We are developing an autonomous mobile assistive robot named El-E to help individuals with severe motor impairments by performing various object manipulation tasks such as fetching, transporting, placing, and delivering. El-E can autonomously approach a location specified by the user through an interface such as a standard laser pointer and pick up a nearby object. The initial target user population of the robot is individuals suffering from amyotrophic lateral sclerosis (ALS). ALS, also known as Lou Gehrig's disease, is a progressive neuro-degenerative disease resulting in motor impairments throughout the entire body. Due to the severity and progressive nature of ALS, the results from developing robotic technologies to assist ALS patients could be applied to wider motor impaired populations. To accomplish successful development and real world application of assistive robot technology, we have to acquire familiarity with the needs and everyday living conditions of these individuals. We also believe the participation of prospective users throughout the design and development process is essential in improving the usability and accessibility of the robot for the target user population. To assess the needs of prospective users and to evaluate the technology being developed, we applied various methodologies of human studies including interviewing, photographing, and conducting controlled experiments. We present an overview of research from the Healthcare Robotics Lab related to patient needs assessment and human experiments with emphasis on the methods of human centered approach.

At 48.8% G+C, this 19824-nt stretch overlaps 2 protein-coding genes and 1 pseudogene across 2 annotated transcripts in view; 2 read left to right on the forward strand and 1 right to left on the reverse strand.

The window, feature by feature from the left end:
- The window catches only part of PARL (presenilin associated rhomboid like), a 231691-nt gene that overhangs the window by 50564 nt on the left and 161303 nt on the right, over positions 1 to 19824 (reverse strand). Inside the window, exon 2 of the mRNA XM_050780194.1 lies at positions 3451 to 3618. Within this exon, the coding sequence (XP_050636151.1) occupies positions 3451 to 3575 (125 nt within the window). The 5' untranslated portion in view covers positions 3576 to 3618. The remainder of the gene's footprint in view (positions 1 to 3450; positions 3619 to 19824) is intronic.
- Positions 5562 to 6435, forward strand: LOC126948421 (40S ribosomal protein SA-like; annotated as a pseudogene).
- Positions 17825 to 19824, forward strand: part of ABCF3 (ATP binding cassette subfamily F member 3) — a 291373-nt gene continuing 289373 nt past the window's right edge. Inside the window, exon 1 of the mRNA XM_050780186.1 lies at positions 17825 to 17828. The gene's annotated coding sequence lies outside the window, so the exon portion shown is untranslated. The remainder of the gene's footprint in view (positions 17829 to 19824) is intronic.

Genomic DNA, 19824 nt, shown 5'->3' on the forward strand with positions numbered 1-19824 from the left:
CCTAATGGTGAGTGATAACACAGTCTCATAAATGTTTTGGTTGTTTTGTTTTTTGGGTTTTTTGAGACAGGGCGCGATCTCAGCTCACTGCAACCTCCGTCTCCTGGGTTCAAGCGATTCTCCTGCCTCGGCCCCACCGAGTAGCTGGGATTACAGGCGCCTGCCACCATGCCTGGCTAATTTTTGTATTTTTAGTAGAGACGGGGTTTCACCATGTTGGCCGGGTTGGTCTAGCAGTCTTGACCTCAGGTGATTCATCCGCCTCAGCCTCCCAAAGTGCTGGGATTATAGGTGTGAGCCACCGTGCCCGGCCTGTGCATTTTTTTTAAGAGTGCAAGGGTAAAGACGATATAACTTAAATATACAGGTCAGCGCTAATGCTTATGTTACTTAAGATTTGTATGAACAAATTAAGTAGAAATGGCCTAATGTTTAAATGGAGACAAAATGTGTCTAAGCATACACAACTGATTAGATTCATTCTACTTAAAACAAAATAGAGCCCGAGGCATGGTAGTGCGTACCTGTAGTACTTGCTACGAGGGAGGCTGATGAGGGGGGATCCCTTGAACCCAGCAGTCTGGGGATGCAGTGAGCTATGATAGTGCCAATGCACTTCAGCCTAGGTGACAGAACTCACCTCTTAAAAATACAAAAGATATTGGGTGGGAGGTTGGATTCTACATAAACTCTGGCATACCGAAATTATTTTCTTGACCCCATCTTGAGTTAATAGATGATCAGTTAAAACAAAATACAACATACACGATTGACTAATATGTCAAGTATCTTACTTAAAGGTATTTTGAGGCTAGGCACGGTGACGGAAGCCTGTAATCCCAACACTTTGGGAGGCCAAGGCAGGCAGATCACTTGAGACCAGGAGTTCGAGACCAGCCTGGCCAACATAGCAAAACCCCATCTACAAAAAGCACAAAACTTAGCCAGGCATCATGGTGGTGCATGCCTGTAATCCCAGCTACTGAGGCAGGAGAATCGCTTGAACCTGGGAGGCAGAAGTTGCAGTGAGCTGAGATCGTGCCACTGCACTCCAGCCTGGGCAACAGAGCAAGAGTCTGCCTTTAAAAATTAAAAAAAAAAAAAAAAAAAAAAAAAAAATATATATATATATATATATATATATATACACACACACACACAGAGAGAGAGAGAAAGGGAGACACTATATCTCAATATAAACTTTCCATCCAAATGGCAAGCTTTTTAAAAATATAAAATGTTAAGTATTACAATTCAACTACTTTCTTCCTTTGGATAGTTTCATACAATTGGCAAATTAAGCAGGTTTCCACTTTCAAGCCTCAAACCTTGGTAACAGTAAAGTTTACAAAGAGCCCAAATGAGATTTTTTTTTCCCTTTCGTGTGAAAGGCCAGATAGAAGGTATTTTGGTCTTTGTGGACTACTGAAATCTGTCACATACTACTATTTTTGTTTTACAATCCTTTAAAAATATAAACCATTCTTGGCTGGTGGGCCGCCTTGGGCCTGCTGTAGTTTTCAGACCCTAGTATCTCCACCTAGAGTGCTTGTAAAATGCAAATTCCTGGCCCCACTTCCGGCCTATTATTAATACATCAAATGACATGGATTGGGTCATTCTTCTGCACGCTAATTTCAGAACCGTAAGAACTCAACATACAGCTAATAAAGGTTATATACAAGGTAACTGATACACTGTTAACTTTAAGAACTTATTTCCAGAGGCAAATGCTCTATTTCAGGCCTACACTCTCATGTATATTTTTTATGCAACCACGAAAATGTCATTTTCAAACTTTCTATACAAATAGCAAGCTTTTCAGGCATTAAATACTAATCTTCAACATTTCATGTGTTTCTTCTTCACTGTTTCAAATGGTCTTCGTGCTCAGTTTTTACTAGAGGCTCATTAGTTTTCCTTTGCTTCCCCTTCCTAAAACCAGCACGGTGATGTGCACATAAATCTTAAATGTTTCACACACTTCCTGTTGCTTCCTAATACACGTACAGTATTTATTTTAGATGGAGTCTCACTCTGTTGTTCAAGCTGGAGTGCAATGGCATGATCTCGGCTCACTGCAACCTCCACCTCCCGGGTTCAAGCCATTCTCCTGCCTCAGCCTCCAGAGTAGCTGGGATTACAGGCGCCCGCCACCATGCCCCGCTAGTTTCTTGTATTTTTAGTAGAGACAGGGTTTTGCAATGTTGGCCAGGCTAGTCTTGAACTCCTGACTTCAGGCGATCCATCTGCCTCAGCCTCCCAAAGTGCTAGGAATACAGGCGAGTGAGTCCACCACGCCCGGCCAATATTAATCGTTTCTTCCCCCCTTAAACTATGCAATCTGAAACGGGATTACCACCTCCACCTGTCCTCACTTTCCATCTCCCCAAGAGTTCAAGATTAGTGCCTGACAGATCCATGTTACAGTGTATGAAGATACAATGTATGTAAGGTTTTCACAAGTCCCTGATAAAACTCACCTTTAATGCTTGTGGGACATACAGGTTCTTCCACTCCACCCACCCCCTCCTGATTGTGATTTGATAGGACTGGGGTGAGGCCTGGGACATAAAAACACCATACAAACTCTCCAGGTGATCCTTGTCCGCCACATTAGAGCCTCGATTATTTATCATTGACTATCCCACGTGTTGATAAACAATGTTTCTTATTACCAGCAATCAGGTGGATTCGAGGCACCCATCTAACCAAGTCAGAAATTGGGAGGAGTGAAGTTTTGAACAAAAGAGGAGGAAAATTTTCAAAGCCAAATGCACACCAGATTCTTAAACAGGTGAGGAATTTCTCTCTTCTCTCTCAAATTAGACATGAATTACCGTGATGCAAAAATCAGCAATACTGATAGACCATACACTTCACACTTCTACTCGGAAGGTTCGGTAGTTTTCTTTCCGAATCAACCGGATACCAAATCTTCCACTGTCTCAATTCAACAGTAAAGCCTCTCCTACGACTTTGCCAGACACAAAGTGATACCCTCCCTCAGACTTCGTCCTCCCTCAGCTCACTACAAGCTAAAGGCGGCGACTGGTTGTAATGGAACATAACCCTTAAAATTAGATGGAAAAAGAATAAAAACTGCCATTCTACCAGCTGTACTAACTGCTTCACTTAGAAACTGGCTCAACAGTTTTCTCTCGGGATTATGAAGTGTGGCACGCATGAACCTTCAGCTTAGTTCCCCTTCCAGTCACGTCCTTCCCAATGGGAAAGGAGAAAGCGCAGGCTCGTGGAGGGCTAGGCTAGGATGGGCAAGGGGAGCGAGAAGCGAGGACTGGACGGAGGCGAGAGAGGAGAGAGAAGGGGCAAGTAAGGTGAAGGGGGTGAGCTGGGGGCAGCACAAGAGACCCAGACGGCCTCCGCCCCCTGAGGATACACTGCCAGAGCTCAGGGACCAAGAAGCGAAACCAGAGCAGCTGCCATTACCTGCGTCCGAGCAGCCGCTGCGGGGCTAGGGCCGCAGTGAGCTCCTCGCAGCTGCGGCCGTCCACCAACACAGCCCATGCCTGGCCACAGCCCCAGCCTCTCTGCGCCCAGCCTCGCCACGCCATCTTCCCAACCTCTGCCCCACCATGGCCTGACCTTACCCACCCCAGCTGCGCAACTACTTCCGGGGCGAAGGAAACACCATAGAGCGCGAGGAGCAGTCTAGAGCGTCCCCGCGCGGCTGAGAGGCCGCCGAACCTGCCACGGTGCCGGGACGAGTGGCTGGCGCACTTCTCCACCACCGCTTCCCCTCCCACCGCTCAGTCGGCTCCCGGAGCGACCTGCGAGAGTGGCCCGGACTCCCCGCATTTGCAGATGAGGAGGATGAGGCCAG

Chromosomal conformations, topologically associated chromatin domains (TADs) assembling in nested fashion across hundreds of kilobases, and other "three-dimensional genome" (3DG) structures bypass the linear genome on a kilo- or megabase scale and play an important role in transcriptional regulation. Most of the genetic variants associated with risk for schizophrenia (SZ) are common and could be located in enhancers, repressors, and other regulatory elements that influence gene expression; however, the role of the brain's 3DG for SZ genetic risk architecture, including developmental and cell type–specific regulation, remains poorly understood. We monitored changes in 3DG after isogenic differentiation of human induced pluripotent stem cell–derived neural progenitor cells (NPCs) into neurons or astrocyte-like glial cells on a genome-wide scale using Hi-C. With this in vitro model of brain development, we mapped cell type–specific chromosomal conformations associated with SZ risk loci and defined a risk-associated expanded genome space. Neural differentiation was associated with genome-wide 3DG remodeling, including pruning and de novo formations of chromosomal loopings. The NPC-to-neuron transition was defined by the pruning of loops involving regulators of cell proliferation, morphogenesis, and neurogenesis, which is consistent with a departure from a precursor stage toward postmitotic neuronal identity. Loops lost during NPC-to-glia transition included many genes associated with neuron-specific functions, which is consistent with non-neuronal lineage commitment. However, neurons together with NPCs, as compared with glia, harbored a much larger number of chromosomal interactions anchored in common variant sequences associated with SZ risk. Because spatial 3DG proximity of genes is an indicator for potential coregulation, we tested whether the neural cell type–specific SZ-related "chromosomal connectome" showed evidence of coordinated transcriptional regulation and proteomic interaction of the participating genes. To this end, we generated lists of genes anchored in cell type–specific SZ risk-associated interactions. Thus, for the NPC-specific interactions, we counted 386 genes, including 146 within the risk loci and another 240 genes positioned elsewhere in the linear genome but connected via intrachromosomal contacts to risk locus sequences.